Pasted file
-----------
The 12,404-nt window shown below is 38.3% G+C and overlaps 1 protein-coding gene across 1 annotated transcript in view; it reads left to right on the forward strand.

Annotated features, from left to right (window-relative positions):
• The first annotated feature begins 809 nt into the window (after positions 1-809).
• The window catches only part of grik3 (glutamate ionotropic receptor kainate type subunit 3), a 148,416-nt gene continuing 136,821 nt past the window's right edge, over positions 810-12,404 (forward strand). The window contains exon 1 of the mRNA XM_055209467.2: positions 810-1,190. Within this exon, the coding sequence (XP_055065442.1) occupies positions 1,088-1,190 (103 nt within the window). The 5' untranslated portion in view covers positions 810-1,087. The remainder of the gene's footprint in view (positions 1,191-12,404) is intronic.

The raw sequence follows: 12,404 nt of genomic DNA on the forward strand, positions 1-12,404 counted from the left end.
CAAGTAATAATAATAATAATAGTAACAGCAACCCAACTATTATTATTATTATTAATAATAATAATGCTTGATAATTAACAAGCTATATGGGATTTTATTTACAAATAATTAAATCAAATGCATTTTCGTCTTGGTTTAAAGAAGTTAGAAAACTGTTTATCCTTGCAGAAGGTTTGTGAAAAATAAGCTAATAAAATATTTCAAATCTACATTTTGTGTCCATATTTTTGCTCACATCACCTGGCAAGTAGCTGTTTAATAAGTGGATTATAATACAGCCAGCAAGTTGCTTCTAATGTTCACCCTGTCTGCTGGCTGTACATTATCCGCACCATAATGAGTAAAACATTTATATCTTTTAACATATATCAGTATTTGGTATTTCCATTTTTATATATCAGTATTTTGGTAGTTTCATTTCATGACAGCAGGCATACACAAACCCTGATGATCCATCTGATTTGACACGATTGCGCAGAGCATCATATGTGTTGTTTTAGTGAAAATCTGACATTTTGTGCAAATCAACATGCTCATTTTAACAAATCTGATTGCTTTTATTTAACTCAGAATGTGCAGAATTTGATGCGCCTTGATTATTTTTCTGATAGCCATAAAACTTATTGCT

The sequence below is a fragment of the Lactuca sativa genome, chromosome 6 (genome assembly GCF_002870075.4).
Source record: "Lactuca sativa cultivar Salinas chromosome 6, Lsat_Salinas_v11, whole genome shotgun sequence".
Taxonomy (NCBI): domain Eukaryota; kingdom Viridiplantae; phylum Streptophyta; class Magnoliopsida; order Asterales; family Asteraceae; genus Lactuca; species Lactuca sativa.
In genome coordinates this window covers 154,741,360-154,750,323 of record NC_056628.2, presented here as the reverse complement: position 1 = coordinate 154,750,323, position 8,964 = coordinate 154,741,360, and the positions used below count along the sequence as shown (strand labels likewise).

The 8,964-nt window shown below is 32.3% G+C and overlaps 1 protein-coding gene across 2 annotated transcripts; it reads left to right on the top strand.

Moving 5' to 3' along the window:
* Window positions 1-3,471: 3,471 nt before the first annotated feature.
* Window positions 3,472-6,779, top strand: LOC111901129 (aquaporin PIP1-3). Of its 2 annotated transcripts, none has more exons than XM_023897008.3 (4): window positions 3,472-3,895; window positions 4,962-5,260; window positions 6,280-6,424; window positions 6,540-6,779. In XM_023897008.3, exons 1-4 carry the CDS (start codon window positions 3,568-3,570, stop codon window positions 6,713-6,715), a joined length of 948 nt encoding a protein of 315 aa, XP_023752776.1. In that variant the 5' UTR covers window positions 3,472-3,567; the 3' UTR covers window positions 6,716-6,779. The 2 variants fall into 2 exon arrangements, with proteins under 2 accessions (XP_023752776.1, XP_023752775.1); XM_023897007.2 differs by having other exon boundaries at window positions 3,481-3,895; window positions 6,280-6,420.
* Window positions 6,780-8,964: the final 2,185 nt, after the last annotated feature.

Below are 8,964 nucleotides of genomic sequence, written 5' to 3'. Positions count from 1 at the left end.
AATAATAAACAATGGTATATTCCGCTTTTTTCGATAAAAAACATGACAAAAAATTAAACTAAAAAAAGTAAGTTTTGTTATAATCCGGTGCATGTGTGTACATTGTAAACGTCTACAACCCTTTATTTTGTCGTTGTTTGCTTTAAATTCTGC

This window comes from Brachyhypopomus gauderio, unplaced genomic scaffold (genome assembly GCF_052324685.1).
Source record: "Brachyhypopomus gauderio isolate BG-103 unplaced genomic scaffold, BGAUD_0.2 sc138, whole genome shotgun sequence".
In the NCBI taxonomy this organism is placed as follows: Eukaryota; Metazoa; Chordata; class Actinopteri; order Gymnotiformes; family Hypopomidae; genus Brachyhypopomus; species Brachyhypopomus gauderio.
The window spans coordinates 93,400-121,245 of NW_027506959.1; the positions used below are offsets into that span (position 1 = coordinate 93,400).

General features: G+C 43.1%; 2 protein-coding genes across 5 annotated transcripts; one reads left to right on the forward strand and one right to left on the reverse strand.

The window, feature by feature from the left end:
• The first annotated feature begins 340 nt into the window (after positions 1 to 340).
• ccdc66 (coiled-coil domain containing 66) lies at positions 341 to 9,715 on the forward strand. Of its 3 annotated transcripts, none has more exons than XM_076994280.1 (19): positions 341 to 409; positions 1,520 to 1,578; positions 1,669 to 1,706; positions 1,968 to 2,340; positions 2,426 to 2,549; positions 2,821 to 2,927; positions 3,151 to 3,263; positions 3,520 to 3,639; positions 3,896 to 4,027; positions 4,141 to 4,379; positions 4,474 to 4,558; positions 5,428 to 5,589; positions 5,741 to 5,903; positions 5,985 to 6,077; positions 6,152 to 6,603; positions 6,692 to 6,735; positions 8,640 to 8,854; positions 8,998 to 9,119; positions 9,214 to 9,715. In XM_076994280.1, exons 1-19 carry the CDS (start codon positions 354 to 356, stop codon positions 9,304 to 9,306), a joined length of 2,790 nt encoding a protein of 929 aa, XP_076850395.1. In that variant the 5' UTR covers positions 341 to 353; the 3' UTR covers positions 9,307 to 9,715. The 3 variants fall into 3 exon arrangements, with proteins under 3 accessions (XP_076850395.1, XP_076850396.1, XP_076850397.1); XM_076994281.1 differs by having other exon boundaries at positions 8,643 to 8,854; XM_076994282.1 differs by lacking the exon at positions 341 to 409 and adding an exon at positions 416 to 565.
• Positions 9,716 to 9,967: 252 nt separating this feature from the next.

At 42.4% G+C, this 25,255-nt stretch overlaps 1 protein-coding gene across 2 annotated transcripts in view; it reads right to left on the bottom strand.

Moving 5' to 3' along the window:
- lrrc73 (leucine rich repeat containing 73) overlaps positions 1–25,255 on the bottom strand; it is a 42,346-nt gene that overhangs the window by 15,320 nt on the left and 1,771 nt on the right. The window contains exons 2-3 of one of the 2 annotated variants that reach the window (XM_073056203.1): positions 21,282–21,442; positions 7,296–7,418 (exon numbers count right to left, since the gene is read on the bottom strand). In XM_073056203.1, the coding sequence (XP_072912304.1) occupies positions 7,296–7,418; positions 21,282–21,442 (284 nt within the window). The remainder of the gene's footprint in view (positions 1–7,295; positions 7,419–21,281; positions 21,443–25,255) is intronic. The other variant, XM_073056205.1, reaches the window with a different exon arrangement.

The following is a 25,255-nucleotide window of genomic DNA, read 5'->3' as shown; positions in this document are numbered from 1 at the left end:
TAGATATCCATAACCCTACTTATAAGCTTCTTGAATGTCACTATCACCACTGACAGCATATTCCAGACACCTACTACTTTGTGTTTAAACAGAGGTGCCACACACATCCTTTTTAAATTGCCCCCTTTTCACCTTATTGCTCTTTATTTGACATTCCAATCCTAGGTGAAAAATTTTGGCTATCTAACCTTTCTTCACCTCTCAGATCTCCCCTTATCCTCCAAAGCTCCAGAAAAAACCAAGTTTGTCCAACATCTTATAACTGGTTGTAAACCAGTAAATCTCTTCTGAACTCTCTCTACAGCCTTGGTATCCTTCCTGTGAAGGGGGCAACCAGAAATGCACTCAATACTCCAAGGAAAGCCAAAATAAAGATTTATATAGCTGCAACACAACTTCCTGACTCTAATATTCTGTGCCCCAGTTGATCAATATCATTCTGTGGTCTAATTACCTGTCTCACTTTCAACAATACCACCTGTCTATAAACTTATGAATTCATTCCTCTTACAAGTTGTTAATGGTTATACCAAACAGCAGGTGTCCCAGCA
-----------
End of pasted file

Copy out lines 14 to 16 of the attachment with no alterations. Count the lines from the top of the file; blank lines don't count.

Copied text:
* Window positions 3,472-6,779, top strand: LOC111901129 (aquaporin PIP1-3). Of its 2 annotated transcripts, none has more exons than XM_023897008.3 (4): window positions 3,472-3,895; window positions 4,962-5,260; window positions 6,280-6,424; window positions 6,540-6,779. In XM_023897008.3, exons 1-4 carry the CDS (start codon window positions 3,568-3,570, stop codon window positions 6,713-6,715), a joined length of 948 nt encoding a protein of 315 aa, XP_023752776.1. In that variant the 5' UTR covers window positions 3,472-3,567; the 3' UTR covers window positions 6,716-6,779. The 2 variants fall into 2 exon arrangements, with proteins under 2 accessions (XP_023752776.1, XP_023752775.1); XM_023897007.2 differs by having other exon boundaries at window positions 3,481-3,895; window positions 6,280-6,420.
* Window positions 6,780-8,964: the final 2,185 nt, after the last annotated feature.

Below are 8,964 nucleotides of genomic sequence, written 5' to 3'. Positions count from 1 at the left end.